All work and no play…
1 June 2014
…Is no way to run a life. We all know it, but it’s hard to remember sometimes. I think it’s true that just now life feels busier than it has in a very long time. Sometimes – this is just a coalition of diary horrors… next week, I’m out of London for the whole week on this job or that one. Sometimes, it’s a perfect storm of jobs starting up at the same time. You can sort of plan for it, but never entirely. Do you know the feeling? Well, that’s where we are now. And then combined with the fact that we’ve run out of room in the office, but are not quite moving to Lamp Office Court for another eight or nine weeks… and you can see I’m rather looking forward to Autumn ’14. The office will be ten years old. We’ll have just moved to the new studio. And I’ll have just come home from what I’m hoping will be two blissful weeks in Greece.
For now – that’s all to come. All the more important therefore to switch off when you can. Well, we did this weekend. Best you don’t call Ben Pentreath Decoration at 9am tomorrow morning expecting us to be entirely on the ball. We might be a bit sleepy. The Decorators have had a weekend in Dorset.
We all made our way via various activities on Friday evening – Luke & Lucy from the Decoration office, Duncan, Luke’s other half, and of course Bridie, without whom nothing would be right. It had been quite a week for all of us. The solution was gin.
It was a beautiful soft misty evening. The valley looked like a Chinese watercolour.
And a gentle dusk light was settling on the village.
Friday night was a riot; the morning was ropey. Saturday slipped by quietly. I gardened and Bridie dozed while the kids did a trip to Bridport. The afternoon saw us pottering down to Abbotsbury. My favourite, unreformed, swirly-carpet-fish-n-chips-and-cheap-beer-pub, The Ilchester Arms, has been given a Gastro-pub-out-of-a-crate makeover. Disaster. I love a basic british pub with adequate food and reasonable service and a log fire. I can’t stand fake mismatched chairs around modern-made distressed pine tables and weird utterly false industrial lighting tacked to the ceiling looking as though they might fall down at any minute, and fancy menus where the food now comes stacked on the plate and the veg portion is measly. I know we’re fussy but can we have a stand against the endless standardisation going on here? Well, we had a very nice time nonetheless. The owner and staff are lovely. They were so nice, that I really couldn’t tell them how much I miss the crappy old pub.
We went to the Abbotsbury swannery. That could be a blog on its own, except I’d left my camera at home, and I really wouldn’t want to impose that on your Monday morning. It too was one of the weirdest places I’ve ever been in my life, and not in a good way. Swans are a bit creepy when you get down to it, but the swannery takes creepiness to an extreme level. Weird. The swan maze. Swan feeding time at 4pm. Tourist attractions in high season. What were were doing? But, weirdly, we had a very nice time nonetheless.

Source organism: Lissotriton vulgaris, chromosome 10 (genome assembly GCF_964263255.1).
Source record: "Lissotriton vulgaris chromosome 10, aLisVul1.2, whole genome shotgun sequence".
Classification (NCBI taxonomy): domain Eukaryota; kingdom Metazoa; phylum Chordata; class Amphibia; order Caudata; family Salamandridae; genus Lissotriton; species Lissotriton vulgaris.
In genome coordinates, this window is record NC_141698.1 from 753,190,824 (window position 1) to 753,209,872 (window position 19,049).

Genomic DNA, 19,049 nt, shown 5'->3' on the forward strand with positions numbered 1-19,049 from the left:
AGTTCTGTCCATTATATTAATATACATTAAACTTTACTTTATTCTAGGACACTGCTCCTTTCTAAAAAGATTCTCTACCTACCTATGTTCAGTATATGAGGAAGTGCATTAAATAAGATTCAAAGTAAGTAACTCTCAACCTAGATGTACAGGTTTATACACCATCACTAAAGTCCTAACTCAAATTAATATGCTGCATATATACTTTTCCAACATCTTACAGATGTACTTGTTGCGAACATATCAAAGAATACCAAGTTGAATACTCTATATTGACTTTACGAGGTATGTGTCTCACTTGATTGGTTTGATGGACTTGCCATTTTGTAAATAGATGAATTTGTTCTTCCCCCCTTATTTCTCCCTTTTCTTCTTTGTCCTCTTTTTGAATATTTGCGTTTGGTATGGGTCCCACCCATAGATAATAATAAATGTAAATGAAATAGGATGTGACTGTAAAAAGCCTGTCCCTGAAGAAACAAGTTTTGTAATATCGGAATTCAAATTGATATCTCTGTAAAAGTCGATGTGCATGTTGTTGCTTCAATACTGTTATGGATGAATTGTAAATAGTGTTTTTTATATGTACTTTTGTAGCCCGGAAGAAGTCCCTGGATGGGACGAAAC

We got home and the whole household descended into a deep afternoon sleep. And then it was time to get ready for dinner.
Duncan’s superb home made tarragon mayonnaise.
A lot more gin:
Herb buttered chickens, prepared by Luke. delicious.
The dining room.
Okay – the walls are waiting for 100s of Piranesi engravings that I’m slowly slowly getting framed at the moment. But believe me the purple rocks. It is intense.
Radishes from the garden were nibbles.
My friends Edward and Jane Hurst had come over. Jane arrived with an ENORMOUS bunch of peonies from her garden. I cannot tell you how jealous I was. Who has enough peonies in their garden to bring this many over for dinner? Will you look at these?
Also with us were Anthony & Harriet Sykes. A long time ago I lived in the west wing over at their house in the next village. (You will find photographs in your first copy of the Farrow & Ball book).
Here are Edward and Anthony tucking deep into my copy of the Country Houses of Dorset. It won’t be an entire surprise that Edward was charmingly dismissive that I have the 1959 not the 1935 edition. A fair point. In fact I think I’ve got the real deal in the office. That’s my Parsonage copy.
Jane Hurst and Harriet Sykes formed an elegant pair during their fireside chat. As much as I love warm summer evenings, I love those that are cold enough to still need to light a fire.
Dinner was bonkers. I will not confess how many bottles we had consumed when it was time for Anthony and Harriet to say goodbye. Here is Anthony saying good bye to Lucy…
…and to Bridie… how to make a happy man.
The evening took on that magical moment. This is why I love dining rooms. Purple or not. There’s just something so… other… about the dining room – your experience is entirely enclosed, the outside world is left outside; life for that brief moment is entirely about friends, conversations, food, wine, smoking, pleasure. We were all transported.
I love the bleak debris of Sunday morning even more.
And I love washing up hungover, transforming huge piles of washing up in to neatly stacked piles of creamware dishes, for instance:
The stack providing Luke Edward Hall with, um, another potential subject to Instagram. Be sure to follow Luke’s instagram account here. It’s beyond beautiful.
We left and meandered back to London via our clients near Salisbury… to inspect the beautiful Peter Hone wall in the staircase, recently installed… Do you not dream of things like this?
And tea in the garden with Lucy and Duncan, and their son Kit. Who really knows how to play. So it’s really quite appropriate that the last word in this blog goes to him.
A blissful weekend. This is what life is all about. LIVING!
I hope you had a good weekend too.